FaceApp: the controversy about a too popular app.

The FaceApp phenomenon has been flooding the social networks since a certain time now.

Challenge addicts has joyfully started giving themselves to the use of this app. However, this app seems to be for its company a means of illegal data collections.

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What is FaceApp?

FaceApp lets the users see what their face will look like when they will get older. There is an impressive result. The app also involves many filters able not only to turn you into a girl or boy, but also add on your picture many other things. To use it, you only need to pick up an image from your snapshot library and apply a filter on it. Then, you have the choice to whether save the result or share it. This is the fashionable app. Propelled by celebrities, Faceapp lets you visualise yourself in your old age.

For this, FaceApp only needs full access to the photos you agree to send it. That is indeed present in the CGU of FaceApp: once a snapshot is sent to the app, this latter can reuse it to produce an indefinite number of results. At first glance, the app seems to have conditions of use similar to the other photo apps. Although the application is remunerated with a pro version subscription to about $19 per year, the collected pictures can be used for commercial purposes.

However, for a while now, FaceApp is at the center of controverses about illegal  massive data collections. In fact, the app is accused of stealing users’photos for unreliable purposes.

This point of view has been checked buy several information sites and experts. The result is that FaceApp has not got less privaces than other photo apps, they are all the same. FaceApp only uploads the photos you select on its servers with your consent and does not have any direct access to the snapshots of your mobile library.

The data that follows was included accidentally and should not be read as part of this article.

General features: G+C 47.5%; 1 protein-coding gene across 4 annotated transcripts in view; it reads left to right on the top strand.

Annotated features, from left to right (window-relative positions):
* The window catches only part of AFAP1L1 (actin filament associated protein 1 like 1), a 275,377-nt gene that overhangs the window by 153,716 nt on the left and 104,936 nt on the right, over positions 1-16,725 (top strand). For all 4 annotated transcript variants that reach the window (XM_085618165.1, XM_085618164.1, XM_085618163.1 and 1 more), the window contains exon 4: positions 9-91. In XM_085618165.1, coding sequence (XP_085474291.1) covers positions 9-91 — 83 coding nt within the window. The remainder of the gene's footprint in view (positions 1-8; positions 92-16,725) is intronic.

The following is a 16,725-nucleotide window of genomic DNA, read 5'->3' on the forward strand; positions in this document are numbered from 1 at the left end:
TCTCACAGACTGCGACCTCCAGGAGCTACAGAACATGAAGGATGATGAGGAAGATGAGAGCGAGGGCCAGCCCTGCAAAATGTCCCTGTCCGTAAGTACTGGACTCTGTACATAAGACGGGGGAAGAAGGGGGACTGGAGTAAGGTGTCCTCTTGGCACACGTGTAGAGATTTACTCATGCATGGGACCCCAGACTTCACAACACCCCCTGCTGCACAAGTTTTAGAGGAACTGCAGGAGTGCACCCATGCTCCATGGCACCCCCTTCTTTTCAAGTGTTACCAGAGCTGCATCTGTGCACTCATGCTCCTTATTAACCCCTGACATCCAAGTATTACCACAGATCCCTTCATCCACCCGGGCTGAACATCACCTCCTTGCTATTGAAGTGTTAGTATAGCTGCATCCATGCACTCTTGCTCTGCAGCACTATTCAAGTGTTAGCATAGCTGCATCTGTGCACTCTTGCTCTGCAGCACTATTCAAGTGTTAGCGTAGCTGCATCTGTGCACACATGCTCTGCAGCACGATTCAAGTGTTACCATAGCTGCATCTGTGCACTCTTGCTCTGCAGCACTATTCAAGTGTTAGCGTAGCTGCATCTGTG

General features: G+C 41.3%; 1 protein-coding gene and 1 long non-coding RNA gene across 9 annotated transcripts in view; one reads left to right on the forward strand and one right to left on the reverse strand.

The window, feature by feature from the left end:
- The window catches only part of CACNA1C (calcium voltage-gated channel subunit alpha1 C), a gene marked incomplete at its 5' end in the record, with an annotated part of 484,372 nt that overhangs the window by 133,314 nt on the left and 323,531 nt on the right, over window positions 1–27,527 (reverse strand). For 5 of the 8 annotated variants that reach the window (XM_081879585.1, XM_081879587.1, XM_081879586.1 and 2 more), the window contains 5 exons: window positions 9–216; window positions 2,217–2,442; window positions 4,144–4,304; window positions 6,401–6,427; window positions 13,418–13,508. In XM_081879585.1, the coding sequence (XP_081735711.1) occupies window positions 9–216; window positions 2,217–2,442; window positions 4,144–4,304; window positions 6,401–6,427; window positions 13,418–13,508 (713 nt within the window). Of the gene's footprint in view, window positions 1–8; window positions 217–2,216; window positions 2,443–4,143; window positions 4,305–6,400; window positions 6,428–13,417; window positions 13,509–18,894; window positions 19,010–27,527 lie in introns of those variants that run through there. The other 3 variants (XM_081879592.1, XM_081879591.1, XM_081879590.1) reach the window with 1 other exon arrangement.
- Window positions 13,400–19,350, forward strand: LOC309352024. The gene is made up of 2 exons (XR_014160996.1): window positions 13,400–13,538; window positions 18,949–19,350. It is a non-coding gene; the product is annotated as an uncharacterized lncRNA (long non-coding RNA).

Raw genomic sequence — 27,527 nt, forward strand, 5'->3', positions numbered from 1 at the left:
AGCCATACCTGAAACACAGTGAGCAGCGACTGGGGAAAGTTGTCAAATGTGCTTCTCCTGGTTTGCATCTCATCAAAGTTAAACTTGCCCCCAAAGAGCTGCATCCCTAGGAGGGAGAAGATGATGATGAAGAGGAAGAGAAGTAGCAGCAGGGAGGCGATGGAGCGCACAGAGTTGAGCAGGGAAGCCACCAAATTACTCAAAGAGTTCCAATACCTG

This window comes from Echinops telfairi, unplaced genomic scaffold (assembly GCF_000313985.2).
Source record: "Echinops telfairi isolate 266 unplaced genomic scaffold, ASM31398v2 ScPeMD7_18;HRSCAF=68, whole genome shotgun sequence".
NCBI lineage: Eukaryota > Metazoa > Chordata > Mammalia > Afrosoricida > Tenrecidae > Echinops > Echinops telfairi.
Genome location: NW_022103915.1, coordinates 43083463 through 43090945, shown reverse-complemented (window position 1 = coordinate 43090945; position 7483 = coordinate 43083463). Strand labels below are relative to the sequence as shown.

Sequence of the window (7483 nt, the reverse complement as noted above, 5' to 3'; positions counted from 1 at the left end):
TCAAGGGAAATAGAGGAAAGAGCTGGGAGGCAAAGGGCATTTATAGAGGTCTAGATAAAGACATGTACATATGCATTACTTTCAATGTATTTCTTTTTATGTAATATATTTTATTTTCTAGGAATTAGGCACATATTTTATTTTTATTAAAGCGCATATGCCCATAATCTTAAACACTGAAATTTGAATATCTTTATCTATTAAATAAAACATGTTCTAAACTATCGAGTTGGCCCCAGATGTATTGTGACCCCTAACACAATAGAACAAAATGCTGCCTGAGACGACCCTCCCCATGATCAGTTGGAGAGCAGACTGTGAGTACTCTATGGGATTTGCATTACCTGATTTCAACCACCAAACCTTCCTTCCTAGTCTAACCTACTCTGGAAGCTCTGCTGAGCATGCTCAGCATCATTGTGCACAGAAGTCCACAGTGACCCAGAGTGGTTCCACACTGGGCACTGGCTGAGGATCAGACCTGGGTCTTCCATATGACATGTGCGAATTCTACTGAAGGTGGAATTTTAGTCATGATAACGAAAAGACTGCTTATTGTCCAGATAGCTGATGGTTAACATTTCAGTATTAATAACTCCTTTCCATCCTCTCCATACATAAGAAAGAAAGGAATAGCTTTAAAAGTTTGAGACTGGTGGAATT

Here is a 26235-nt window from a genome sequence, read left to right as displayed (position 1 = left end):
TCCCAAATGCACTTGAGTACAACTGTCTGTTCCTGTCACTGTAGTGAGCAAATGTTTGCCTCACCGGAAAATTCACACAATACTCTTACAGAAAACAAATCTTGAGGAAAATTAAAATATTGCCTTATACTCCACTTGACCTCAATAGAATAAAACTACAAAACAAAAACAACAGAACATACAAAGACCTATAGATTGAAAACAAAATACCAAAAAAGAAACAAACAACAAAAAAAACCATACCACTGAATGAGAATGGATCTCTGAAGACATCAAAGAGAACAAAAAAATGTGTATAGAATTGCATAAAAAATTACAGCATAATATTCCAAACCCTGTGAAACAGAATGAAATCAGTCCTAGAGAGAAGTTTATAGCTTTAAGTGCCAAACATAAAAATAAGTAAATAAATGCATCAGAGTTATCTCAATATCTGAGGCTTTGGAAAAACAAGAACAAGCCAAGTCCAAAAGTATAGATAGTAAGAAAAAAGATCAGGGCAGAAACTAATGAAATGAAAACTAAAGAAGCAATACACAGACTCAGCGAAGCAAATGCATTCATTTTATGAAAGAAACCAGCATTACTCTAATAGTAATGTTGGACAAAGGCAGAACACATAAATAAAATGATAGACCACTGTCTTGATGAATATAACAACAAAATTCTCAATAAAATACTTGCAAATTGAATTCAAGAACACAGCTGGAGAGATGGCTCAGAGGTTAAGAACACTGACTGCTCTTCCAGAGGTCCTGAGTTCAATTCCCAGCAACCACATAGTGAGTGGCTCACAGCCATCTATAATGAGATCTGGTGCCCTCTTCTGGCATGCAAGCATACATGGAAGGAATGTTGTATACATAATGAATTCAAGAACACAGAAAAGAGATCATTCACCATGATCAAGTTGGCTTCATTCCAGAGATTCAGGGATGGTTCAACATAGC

Interviewed by BBC News, Gontcharov boss of the firm that made the app, argued that FaceApp does not resell the data it collects for commercial purposes. The application is free, so the firm would make profit only through the premium subscription it offers, according to him.

Further wondering was about what the photos collected by the company’s data servers will be used for. As a member of the firm, the publisher Wireless Lab OOO, based in (Russia), explains that once uploaded, the photos processed by its filters could be after reused without the users’ agreement as stated in the conditions of use. As for Le Figaro, these conditions of use are not in conformity with the European rules about computer usage and people privacies.

Face to this accusations, the firm explained to the site that most of the collected images are removed from its servers within the following 48 hours and add that it is even possible for a user to request directly the deletion of his data to the support team via a form. For thinkers, this arguments are contradictory to the operational time the FaceApp’s AI (Artificial Intelligence) requires for the data treatment necessary to the improvement of the app. Then, it seems obvious that the collected data remain much longer on the servers that the company does not say.